Baby, It’s Cold
Though usually sung around Christmas time, Frank Loesser’s song “Baby, It’s Cold Outside” has nothing to do with a holiday. It does mention snow, which we don’t get much of in the Willamette Valley, but February is still winter. So as Valentine’s Day approaches and our minds turn to love, let’s take a look at this jaunty piece that was so popular in its day and has been so criticized now.
Originally used by Loesser and his wife to entertain their friends and business associates, “Baby, It’s Cold Outside” tells the story of two characters named Wolf and Mouse. It became popular when, Loesser sold the song to MGM for their 1949 comedy film, Neptune’s Daughter. In that movie, the song was sung twice, once with a man as Wolf and a woman as Mouse, and the second time with the genders reversed. As I talk about the song, I will use “he” for Wolf and “she” for Mouse because that’s how the Loessers sang it.
As the song starts, Mouse is at Wolf’s house. She sings that it’s time for her to go. It’s been a nice evening, but her parents will worry, so she’d better “scurry.” But maybe, first, she could have another drink. Then she frets about what the neighbors will think, frowns at her glass and wonders what’s in it. She comments on “the spell” that makes her want to stay, and she decides she “ought to say no, no, no.”
When Wolf, apparently sensing her inner conflict, moves in closer, she decides she’ll say she “tried,” but that renews her resolve, and she repeats that she “really can’t stay.”
For two more verses, Mouse continues in this vein. What will her relatives think? She must leave. But maybe she could stay a bit longer.
Wolf takes advantage of her mixed feelings. He throws out one excuse after another for why she needs to linger. Some commentators have suggested that he’s offering her reasons for staying.  It’s cold outside, her hands feel like ice, the fireplace is roaring, there are no cabs to be had, she looks so beautiful, she’ll die of pneumonia if she goes out in this weather, she’s hurting his pride, how unfair that she should “do this thing” to him, and besides, it’s cold outside.
While the melody of Mouse’s lines rise toward the end, emphasizing her uncertainty, Wolf’s often drop, making him seem more confident. Mouse can’t finish her thoughts before he cuts in, but she interrupts him, as well. Neither is listening to the other.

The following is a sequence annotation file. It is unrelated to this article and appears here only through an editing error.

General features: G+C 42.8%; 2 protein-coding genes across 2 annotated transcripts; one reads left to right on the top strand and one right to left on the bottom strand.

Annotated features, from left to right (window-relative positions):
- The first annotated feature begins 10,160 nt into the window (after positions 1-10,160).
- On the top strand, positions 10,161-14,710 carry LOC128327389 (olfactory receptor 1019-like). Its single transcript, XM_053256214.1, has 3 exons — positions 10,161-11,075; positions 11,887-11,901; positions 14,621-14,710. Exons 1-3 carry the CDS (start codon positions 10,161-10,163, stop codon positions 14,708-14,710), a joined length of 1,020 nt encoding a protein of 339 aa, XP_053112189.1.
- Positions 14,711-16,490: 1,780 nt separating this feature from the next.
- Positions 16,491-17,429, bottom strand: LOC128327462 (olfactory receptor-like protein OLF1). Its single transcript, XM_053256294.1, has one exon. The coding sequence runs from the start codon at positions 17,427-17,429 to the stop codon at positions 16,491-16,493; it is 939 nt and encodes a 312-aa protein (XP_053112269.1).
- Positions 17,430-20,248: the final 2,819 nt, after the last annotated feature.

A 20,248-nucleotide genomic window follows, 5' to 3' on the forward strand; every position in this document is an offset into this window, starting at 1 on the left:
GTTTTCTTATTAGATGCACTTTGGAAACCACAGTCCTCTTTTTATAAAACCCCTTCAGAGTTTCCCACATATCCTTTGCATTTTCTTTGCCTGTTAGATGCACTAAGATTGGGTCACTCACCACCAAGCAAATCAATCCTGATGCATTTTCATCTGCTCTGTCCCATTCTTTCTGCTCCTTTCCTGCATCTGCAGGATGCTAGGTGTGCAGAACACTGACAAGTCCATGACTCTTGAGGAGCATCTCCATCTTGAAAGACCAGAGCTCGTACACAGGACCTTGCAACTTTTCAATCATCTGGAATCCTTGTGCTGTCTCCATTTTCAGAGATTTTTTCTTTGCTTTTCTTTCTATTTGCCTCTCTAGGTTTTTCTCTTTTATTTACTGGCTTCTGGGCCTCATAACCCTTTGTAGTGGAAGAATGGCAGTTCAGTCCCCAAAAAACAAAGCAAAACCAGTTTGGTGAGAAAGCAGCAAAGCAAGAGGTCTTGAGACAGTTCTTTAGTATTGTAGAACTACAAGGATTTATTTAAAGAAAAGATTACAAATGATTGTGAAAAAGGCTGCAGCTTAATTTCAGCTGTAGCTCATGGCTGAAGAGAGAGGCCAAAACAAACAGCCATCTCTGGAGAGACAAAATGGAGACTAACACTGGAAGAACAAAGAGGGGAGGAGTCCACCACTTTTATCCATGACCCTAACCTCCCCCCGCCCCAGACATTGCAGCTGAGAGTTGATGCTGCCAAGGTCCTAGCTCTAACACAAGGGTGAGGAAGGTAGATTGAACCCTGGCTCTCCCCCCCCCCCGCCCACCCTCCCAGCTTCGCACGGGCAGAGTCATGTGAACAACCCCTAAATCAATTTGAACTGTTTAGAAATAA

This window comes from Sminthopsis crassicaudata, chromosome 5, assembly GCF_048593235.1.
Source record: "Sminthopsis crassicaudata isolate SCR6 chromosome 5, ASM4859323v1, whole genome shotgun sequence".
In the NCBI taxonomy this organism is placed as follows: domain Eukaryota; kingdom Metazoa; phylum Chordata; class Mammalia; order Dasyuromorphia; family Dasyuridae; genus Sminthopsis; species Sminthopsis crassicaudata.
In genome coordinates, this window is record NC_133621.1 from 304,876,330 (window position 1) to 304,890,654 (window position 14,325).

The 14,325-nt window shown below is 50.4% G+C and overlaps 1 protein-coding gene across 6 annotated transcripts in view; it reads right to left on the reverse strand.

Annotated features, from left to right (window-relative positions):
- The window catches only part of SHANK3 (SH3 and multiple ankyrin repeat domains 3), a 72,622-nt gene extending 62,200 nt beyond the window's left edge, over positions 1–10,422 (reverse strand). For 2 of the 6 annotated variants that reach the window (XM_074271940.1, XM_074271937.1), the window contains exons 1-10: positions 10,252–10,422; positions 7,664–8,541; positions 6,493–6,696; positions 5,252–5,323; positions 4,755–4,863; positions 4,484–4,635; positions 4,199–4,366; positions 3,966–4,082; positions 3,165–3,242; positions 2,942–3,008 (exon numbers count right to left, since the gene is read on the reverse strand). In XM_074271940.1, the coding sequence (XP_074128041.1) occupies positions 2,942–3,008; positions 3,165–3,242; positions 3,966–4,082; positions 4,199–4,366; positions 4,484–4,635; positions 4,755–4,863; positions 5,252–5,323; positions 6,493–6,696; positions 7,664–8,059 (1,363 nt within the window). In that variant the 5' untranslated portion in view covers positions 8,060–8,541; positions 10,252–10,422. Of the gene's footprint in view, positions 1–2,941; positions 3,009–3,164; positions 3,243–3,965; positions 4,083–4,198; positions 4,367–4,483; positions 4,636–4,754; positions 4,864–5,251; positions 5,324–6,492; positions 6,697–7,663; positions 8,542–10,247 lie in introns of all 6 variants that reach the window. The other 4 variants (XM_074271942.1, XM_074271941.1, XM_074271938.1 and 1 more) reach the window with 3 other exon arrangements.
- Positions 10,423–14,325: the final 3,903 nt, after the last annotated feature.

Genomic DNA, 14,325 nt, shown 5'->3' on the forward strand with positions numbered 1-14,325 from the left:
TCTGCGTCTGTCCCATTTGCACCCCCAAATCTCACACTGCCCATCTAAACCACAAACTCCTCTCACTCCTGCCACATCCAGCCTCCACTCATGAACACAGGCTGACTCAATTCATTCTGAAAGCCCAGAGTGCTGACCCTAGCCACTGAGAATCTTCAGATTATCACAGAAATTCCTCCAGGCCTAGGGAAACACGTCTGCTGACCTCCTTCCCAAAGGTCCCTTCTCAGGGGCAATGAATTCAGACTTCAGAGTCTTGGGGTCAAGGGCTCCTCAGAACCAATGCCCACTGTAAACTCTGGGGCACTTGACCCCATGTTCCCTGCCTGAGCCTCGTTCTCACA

Even so, at the end of each verse, their voices merge to sing Wolf’s refrain, “it’s cold outside” with a unique melody. In their merging, they create something new that contains a bit of each of them.
In the 1940s when the song was written, Loesser’s words seemed flirtatious and fun. Now they seem, at least to some people, to be a prelude to rape. Many authors have weighed in on the merits or lack thereof of “Baby, It’s Cold Outside.” The bloggers Em and Lo, for instance, condemned the piece as the “worst offender” that reinforce “old gender stereotypes,” at least among Christmas songs.  Hatti McDoogal wrote a blog for Persephone Magazine. In it, she describes how, when she listened closely to the lyrics of this song she’d enjoyed for many years, she was struck by the predatory nature of Wolf’s attempts to make Mouse stay.  As Kathryn Lindsay states in her article about the controversy, commentators have called Loesser’s song “deeply problematic,” “murderous,” and “the holiday date-rape anthem.” 
But it’s not as if there wasn’t controversy when the song was written, though it was for different reasons. According to a Time article by Olivia B. Waxman, the song was considered “racy” in its day, and NBC hesitated to play it over the air, though they finally relented.  But it’s not as if NBC’s listeners didn’t know about sex. Indeed, as Waxman explains, in the 1940s, about half of all men and women admitted to having sex before marriage.
Navigating Social Norms
Of course, the consequences for doing so were different for men and women. A man would experience little censure, and might be congratulated by his fellows for getting a woman into bed. If it was known an unmarried woman had been sexual, however, not only would her reputation be ruined, but she could be incarcerated for being “promiscuous.” If she became pregnant out of wedlock, which was not uncommon since contraception was illegal in most states, her entire life could be destroyed. At the same time, as Waxman notes, when Loesser wrote his song, a woman alone with a man was understood to have given consent. If she later tried to claim she had been raped, she would be blamed. And that’s how it was for white women. For a woman of color, being “good” was impossible, and saying “no” was unacceptable.
As originally written and understood, the song is filled with sexual tension. Even today, we may experience a disconnect between our longings and our sense of propriety, between our lusts and the voices in our heads that warn us that giving into bodily desires is wrong. Our Puritan culture, our intellectual disembodiment, often makes us uncomfortable with bawdy lusts. The woman in Loesser’s song craves something she knows that, at least according to society, she shouldn’t have. The man, on the other hand, shows little understanding of, or concern for, her predicament. He shows more of a desire to possess than to love. Is he just interested in the conquest, or does he also long for connection? Although it wasn’t socially acceptable to talk much about it, even in 1944, men wanted to be loved.
Maybe the song makes us uncomfortable because it speaks to the complicated nature of our sexual desires. On Valentine’s Day, we think of the flowers and hearts and romance. We assume love is true, and if we think infatuation, lust, and loneliness are love, that’s not unusual. Relationships are difficult to navigate and to maintain. We don’t really know what it means to love, nor do we realize it’s not the same as being “in love.” “Baby, It’s Cold Out There” speaks to the difficulty of starting romantic relationships, especially in an age when the longings of our body were discouraged. In such a world, how could we know what we wanted? Expected to be lusty and to seek conquest, even men had trouble recognizing what was in their hearts.